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SQL Server stores Active Directory users using their GUID which won't change when you alter the name in AD, so no worries.


You cannot filter on the AD group. This previous question explains how the access management works with AD groups: How to tell which windows group login I used when logging in via windows authentication


I would use regex_like: select column_value , case when regexp_like(' '||column_value||' ','\s(drop|execute|truncate|create|insert|update|delete|merge)\s', 'i') then 'Yes' end as illegal from table(ora_mining_varchar2_nt ('drop table customers', 'just dropping by', 'undroppable')); COLUMN_VALUE ...


I'm not sure there is a good answer. In general, string concatenation to build your SQL is always a bad idea and should be avoided whenever possible. That said, it would be difficult to avoid in your case except for replacing user_id references with bind variables. Other than that, you will have to come up with some custom logic to validate the content of ...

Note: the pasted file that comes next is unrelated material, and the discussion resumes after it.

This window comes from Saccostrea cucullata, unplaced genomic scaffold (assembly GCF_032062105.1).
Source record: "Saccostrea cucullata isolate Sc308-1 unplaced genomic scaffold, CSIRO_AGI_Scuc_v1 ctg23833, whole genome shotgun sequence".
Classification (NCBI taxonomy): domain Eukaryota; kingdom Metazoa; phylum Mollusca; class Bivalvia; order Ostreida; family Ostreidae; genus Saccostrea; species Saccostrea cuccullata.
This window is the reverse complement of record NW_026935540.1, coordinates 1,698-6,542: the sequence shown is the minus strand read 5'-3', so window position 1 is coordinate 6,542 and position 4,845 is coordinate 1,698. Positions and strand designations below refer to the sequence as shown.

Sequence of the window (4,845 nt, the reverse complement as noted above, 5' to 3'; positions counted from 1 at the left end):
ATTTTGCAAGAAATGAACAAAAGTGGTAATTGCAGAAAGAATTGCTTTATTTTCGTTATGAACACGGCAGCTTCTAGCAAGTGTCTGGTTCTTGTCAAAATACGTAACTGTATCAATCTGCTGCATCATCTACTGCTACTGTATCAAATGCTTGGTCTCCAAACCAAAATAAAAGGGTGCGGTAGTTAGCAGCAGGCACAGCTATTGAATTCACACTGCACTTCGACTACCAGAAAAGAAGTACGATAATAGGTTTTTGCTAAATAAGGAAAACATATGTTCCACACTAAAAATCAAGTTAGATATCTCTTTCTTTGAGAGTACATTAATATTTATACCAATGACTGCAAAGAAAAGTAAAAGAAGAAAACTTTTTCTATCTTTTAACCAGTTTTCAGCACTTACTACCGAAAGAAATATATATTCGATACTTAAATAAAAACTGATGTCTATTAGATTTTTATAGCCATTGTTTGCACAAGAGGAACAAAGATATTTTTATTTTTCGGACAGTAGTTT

Using LD_PRELOAD to implement a hidden trojan in an oracle database You can also follow the links there. Like this one:

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